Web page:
Many companies turn 401(k) retirement contributions back on

401(k) Basics: Everything You Need to Know

Many companies turn 401(k) retirement contributions back on

Updated: Feb. 16, 2021, 1:46 p.m.

A 401(k) is a tax-advantaged retirement account, usually offered through an employer. Employees may elect to defer a certain percentage of their paychecks to their 401(k)s, and employers often match some of these contributions.

The various types of 401(k)s differ in eligibility requirements and how they are taxed. Here's everything you need to know if you're thinking about contributing to a 401(k).

Benefits of a 401(k)

Placing your savings in a 401(k) confers many advantages. Here are some of the most important ones:

  • Tax savings: Contributions to traditional 401(k)s are made with pre-tax dollars, which reduces your taxable income for the current year. The contributions are tax-deferred, which means that you instead owe taxes when you withdraw funds in retirement. If you are in a higher tax bracket today than you expect to be in retirement, then deferring the tax liability can save you money.
  • High contribution limits: 401(k) contribution limits are much higher than contribution limits for Individual Retirement Account (IRAs).
  • Employer match: Employers often match a percentage of their employees' contributions. This is getting a bonus and reduces how much you need to save for retirement on your own.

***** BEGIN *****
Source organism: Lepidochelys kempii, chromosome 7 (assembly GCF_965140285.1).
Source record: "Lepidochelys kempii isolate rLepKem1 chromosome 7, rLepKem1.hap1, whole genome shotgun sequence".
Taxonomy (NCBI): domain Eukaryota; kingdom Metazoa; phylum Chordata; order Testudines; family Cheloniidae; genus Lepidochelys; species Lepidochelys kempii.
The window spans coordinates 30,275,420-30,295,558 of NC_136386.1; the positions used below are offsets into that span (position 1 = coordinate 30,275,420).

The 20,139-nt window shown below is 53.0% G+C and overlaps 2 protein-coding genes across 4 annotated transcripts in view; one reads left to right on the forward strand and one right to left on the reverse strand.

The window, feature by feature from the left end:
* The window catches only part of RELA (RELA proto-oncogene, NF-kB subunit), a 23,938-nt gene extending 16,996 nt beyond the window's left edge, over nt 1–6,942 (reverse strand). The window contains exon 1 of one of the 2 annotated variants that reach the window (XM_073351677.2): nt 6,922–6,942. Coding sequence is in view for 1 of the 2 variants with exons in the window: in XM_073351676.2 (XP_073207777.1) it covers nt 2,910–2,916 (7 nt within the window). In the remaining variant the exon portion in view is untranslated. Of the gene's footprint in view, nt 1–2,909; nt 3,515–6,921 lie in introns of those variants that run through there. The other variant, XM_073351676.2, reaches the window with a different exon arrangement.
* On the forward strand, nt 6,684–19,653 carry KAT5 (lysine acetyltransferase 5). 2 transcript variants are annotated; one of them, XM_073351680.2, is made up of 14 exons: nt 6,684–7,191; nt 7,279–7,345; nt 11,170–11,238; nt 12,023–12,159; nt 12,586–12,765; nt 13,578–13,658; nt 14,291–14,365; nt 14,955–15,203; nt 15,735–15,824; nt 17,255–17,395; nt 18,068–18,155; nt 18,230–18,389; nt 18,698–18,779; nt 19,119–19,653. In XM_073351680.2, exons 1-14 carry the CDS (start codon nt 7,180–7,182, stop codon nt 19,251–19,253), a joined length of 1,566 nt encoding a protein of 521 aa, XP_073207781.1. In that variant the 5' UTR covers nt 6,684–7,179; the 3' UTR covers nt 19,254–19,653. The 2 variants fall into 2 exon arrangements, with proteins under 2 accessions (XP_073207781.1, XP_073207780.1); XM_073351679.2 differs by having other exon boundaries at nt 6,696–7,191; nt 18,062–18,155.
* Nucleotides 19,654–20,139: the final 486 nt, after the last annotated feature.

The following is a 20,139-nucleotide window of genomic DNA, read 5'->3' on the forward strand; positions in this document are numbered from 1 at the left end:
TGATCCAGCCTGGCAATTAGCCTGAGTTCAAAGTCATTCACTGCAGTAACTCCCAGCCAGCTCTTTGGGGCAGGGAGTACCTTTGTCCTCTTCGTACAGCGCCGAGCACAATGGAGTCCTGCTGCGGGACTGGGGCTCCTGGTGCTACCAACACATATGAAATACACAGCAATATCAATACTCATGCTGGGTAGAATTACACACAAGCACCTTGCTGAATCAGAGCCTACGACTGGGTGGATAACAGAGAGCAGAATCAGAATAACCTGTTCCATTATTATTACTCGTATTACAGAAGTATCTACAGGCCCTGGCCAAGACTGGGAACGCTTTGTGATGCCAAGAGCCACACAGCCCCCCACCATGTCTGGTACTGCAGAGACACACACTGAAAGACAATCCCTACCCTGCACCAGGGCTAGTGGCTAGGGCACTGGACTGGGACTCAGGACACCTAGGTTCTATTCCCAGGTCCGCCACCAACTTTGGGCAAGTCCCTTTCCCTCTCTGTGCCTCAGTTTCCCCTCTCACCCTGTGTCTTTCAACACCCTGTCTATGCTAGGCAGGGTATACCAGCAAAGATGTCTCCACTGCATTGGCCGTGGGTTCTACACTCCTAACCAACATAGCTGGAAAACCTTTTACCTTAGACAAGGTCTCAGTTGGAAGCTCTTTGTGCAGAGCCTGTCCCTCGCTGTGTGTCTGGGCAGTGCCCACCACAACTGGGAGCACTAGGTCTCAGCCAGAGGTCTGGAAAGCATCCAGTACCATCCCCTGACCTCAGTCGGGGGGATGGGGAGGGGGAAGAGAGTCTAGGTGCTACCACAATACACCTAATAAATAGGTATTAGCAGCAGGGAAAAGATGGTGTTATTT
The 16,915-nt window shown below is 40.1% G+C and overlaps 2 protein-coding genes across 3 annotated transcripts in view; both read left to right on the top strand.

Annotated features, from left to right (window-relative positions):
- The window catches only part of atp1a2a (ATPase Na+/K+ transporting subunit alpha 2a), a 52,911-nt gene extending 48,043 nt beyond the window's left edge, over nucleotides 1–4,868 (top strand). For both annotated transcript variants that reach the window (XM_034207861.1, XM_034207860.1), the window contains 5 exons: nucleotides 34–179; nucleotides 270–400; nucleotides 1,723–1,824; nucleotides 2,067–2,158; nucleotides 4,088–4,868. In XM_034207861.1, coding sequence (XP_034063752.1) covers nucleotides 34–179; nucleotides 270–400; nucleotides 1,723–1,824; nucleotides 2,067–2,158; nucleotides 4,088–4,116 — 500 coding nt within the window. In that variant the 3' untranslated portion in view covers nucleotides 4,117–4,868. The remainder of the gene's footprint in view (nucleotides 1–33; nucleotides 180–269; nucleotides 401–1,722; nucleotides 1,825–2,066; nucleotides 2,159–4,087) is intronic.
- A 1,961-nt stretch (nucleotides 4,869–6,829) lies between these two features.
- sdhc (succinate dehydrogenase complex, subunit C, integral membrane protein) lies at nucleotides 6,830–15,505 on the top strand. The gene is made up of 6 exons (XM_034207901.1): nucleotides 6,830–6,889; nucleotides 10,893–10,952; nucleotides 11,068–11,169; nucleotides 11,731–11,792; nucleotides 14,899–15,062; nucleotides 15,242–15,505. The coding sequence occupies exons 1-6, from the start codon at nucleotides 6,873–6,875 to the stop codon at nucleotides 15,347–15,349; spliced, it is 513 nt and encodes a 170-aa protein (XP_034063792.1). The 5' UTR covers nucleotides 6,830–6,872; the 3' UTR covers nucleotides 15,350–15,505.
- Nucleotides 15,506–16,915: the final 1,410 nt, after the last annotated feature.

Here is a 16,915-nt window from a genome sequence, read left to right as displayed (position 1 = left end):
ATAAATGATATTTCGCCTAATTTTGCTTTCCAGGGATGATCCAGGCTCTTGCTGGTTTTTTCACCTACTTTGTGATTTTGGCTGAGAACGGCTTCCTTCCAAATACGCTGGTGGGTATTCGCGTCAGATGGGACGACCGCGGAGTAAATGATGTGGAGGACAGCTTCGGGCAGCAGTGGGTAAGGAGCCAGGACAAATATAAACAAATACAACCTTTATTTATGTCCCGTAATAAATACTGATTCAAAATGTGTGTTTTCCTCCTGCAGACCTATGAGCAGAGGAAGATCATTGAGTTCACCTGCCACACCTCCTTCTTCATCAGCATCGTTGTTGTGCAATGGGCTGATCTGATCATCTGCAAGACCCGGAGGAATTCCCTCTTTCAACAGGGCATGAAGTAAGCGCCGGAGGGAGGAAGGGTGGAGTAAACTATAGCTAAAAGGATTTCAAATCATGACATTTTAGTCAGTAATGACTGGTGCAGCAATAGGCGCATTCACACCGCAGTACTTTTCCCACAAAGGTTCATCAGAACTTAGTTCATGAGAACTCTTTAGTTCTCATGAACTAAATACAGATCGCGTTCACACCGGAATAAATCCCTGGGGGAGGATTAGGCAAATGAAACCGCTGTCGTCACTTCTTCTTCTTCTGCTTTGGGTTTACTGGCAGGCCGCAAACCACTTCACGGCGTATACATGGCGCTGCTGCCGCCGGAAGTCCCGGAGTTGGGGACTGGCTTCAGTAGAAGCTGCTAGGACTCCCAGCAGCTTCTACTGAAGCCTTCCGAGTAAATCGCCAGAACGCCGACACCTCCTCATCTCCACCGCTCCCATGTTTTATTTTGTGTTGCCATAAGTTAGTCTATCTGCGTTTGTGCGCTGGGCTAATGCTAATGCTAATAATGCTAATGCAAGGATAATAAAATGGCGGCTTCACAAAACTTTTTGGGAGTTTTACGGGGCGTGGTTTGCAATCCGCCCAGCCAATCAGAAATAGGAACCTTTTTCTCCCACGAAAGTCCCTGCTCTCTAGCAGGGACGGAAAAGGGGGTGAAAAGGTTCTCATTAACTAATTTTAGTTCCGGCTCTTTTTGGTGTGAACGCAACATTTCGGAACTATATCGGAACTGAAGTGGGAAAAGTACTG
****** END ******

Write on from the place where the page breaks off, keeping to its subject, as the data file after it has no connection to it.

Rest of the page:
• Automatic contributions: You can elect to defer a percentage of each paycheck to your 401(k), so that you don't have to make retirement contributions manually. You can also change your contribution percentage at any time.
  • Rollovers: If you leave your employer, you may keep your retirement savings in your old 401(k) or roll over the funds into your new company's 401(k) or an IRA.

401(k)s are company-sponsored retirement plans, so as soon as you meet your company's eligibility requirements, you may enroll and decide how much of each paycheck you would to contribute. Some companies automatically enroll employees in their 401(k) plans. Check with your company's HR department to learn more about your plan.

Image Source: Getty Images

These are some of the key 401(k) rules and limits of which you should be aware if you plan to contribute to this type of account.

Contribution limits

You may contribute up to $19,500 to a 401(k) in 2020 and 2021, unless you are age 50 or older, in which case you may make an extra catch-up contribution of up to $6,500. These contribution limits can change yearly.

Income limits

People classified by the IRS as highly compensated employees (HCEs) — those who own more than 5% of the company for which they work or earn more than $130,000 annually in 2020 and 2021 — may not be eligible to contribute to their 401(k)s up to the maximum limits.